In a year of rolling crises in which leadership was put to the test, Chief Minister Andrew Barr rose to the occasion, contributing to Labor’s resounding election win in October.
Whether it was the bushfires, a hailstorm or the never-ending threat of COVID-19, Mr Barr provided a steady hand and despite the ACT’s size, stepped into National Cabinet as an equal to advocate for its citizens and be a part of the mostly collaborative process to manage the fallout of the pandemic.
He was resolute in making tough decisions and standing by the health advice, often in the face of criticism from the Opposition Liberals that the government was going too far with restrictions and needlessly hurting the ACT’s hospitality and retail sectors.
The Liberals also attacked the short-lived move to online learning at home for most of the ACT’s schools students, spraying unsubstantiated claims of secret deals with the teachers union.
But overall, the community accepted that the government was acting in their best interests.
There was no baulking when it came to establishing an emergency COVID-19 ward on Garran Oval, which fortunately has not had to be activated except for testing.
For some, it stands as an expensive white elephant, but prevarication was not an option when the COVID-19 threat loomed, and the outbreak in Sydney shows that we are still not out of the woods until a vaccine can provide immunity.
If 2021 goes pear-shaped, the ACT is at least prepared.
This year, the ACT has been a safe haven, with no community transmission and an economy more resilient than elsewhere.
That and Mr Barr’s leadership always meant it was going to be a tough ask for the Liberals at the polls. Still, the party made fundamental and fatal mistakes in its economic strategy and could not shake off its ultra-conservative baggage, which Labor was happy to play up.
Former leader Alistair Coe’s hyperbole about COVID-19 restrictions and an inability to change course undermined the Liberals’ credibility and meant some voters looked elsewhere if Labor was a bridge too far.
This, and no doubt the Black Summer, gave rise to the other big event in ACT politics – an unprecedented six Greens elected to the Legislative Assembly.
Time will tell if this is an aberration or a seismic shift in the political landscape.
The Greens showed maturity and a taste for power when they chose to be inside the government tent rather than pulling strings from the crossbench.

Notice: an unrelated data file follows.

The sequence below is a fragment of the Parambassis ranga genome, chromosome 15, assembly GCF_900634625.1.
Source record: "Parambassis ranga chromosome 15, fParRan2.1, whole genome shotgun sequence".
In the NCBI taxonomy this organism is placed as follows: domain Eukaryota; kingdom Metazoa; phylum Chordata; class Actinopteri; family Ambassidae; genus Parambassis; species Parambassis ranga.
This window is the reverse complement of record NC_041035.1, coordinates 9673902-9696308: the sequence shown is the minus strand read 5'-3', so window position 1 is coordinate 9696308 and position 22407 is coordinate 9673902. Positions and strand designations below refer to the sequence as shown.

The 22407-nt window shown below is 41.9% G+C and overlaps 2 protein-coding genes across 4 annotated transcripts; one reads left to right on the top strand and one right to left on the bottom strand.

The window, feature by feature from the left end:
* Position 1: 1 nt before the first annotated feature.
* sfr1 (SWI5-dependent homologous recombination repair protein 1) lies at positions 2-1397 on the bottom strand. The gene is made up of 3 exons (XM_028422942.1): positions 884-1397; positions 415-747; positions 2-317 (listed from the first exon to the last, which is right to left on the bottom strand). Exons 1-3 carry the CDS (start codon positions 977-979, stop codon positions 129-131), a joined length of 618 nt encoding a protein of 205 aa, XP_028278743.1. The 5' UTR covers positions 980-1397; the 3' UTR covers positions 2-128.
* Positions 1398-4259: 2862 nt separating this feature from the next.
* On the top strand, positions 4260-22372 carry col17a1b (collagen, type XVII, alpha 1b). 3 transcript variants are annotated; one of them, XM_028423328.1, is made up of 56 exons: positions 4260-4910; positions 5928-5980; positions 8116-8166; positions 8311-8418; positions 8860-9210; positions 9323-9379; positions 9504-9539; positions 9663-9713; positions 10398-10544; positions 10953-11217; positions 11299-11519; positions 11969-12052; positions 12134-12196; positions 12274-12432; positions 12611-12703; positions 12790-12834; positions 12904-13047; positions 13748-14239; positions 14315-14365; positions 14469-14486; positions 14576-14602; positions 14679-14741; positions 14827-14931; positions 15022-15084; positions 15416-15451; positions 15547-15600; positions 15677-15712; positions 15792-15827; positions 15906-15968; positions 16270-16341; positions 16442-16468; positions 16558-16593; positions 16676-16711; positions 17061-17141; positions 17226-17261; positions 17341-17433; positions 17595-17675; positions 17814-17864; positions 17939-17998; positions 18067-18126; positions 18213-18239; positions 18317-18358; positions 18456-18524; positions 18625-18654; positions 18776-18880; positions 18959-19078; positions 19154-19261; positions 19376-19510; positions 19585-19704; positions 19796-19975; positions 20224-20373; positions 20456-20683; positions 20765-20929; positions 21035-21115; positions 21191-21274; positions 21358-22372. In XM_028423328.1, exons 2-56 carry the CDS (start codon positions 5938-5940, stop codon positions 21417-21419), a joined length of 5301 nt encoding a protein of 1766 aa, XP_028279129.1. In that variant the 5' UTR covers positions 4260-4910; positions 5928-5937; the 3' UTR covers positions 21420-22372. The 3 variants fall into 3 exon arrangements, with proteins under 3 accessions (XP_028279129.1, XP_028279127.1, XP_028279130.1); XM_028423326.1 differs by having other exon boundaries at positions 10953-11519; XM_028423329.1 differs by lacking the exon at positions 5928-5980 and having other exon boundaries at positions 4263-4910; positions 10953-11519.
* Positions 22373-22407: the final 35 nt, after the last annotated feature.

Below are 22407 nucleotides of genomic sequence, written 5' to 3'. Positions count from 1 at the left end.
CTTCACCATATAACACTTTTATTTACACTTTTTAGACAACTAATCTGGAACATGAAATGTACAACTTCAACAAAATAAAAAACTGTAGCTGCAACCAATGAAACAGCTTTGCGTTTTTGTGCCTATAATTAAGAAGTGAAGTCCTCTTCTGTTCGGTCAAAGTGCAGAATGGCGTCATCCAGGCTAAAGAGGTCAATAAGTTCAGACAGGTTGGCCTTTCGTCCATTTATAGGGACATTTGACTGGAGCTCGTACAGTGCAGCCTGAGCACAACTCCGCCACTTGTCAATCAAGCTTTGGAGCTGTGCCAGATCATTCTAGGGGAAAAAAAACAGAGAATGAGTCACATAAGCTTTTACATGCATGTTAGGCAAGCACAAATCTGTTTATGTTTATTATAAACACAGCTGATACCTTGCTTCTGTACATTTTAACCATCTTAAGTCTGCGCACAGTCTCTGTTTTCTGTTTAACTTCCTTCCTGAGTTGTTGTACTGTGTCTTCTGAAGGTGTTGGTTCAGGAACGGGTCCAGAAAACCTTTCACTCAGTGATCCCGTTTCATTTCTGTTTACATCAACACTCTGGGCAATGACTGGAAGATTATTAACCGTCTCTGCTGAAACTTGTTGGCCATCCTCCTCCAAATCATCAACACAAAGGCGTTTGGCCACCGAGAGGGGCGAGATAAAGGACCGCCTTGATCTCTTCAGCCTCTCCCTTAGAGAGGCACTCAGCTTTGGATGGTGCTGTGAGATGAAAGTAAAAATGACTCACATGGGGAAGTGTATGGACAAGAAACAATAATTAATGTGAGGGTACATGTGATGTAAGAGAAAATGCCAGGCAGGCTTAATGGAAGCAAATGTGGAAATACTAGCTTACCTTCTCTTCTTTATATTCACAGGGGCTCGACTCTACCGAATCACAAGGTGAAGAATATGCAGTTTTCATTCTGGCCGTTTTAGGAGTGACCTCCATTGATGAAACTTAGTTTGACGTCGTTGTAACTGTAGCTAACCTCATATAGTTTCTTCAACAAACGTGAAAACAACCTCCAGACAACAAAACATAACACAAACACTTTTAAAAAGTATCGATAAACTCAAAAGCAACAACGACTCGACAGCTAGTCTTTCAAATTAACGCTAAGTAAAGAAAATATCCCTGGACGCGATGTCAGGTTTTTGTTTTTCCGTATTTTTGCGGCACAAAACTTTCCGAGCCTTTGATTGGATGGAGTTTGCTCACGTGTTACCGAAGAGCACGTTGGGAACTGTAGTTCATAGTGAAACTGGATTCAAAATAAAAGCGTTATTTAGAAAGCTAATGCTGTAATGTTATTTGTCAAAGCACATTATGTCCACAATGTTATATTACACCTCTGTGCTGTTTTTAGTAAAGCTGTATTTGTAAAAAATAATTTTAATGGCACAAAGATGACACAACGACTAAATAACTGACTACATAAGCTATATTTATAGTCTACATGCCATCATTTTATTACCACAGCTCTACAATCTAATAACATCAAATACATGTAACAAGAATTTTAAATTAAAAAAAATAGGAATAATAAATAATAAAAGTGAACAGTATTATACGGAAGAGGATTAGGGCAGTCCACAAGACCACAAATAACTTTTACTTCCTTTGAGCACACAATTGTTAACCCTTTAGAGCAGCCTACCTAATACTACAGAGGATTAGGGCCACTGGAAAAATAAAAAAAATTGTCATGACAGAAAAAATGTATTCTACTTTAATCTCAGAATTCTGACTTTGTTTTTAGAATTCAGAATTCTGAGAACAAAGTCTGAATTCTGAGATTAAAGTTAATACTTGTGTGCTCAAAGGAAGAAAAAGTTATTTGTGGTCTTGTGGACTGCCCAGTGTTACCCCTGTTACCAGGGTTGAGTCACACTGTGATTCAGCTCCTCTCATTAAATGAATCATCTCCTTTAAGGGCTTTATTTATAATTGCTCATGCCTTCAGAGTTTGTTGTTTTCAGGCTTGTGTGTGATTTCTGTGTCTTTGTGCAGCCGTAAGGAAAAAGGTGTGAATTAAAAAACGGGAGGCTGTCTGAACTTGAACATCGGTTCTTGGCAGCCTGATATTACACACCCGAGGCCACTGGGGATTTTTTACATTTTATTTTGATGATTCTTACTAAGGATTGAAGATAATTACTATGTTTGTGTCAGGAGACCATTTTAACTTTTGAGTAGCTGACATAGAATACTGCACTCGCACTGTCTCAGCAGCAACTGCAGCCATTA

Three ministers in key portfolios should make a difference and make for better government, if they stick to their values, particularly about transparency and real community consultation.
The big issues of planning, development and the environment, including climate change, will be ones to watch.
It will be interesting to see how the inevitable conflicts with their dominant Labor partners will be handled, and test their judgment on when to compromise or make a stand.
The other significant outcome of the election is the record number of women elected to the Assembly, keeping them in the majority.
Deputy Chief Minister Yvette Berry even formed a Women’s Caucus of government members to focus on issues of particular importance.
The Liberals also looked to a woman, Elizabeth Lee, to lead them out of the political wilderness after Mr Coe stood down.
A lawyer, Ms Lee is smart, articulate and feisty and, importantly, is considered a moderate. She has her work cut out to redefine the party but has four years to do it.
2020 showed that relying on an ‘it’s time’ strategy will not be sufficient and the Liberals need more than a new look but will have to develop policies of depth that connect with the electorate and restore faith.
For Mr Barr, the question remains about taking Labor to the next election. Already he has flagged giving up Treasury after a couple of years although who might be groomed to replace him is unclear.
For the top job, there is no clear successor. Rachel Stephen-Smith, Yvette Berry and Chris Steel have all enhanced their positions in 2020. However, unless there really is a political earthquake in 2024, the next best MLA in the government with the experience, policy chops and credibility can’t be in the running – Greens Leader Shane Rattenbury.
Of course, Ms Lee aims to make it all a moot point with a resurgent Liberal Party.
And Mr Barr, who appears to have made peace with the media he once professed to hate and has grown further in the job this year, may not be going anywhere.
Finally, elections may never be the same in the ACT after a combination of early and electronic voting unleashed an avalanche of results from the tally room that cut short the traditional suspense of the count.
For the Liberals, it was cruel the way their hopes were dashed so early in the night.
While Hare-Clark, as usual, left a couple of seats in the balance for a week, it was clear that Labor would be returned, and the Greens could break out the champagne.
Next year, with Green ministers wanting to put runs on the board and justify the electorate’s faith, the comfortably ensconced Chief Minister will have to get on with his big agenda to cement his legacy – to reboot the economy, lower emissions, deliver more light rail, complete the Canberra Hospital expansion and build the new CIT in Woden.
And keep COVID-19 at bay.
Meanwhile, Canberra Liberals leader Elizabeth Lee will have to make her mark, lest she joins a long line of Liberals steamrolled in the ACT.
It’s not going to be dull.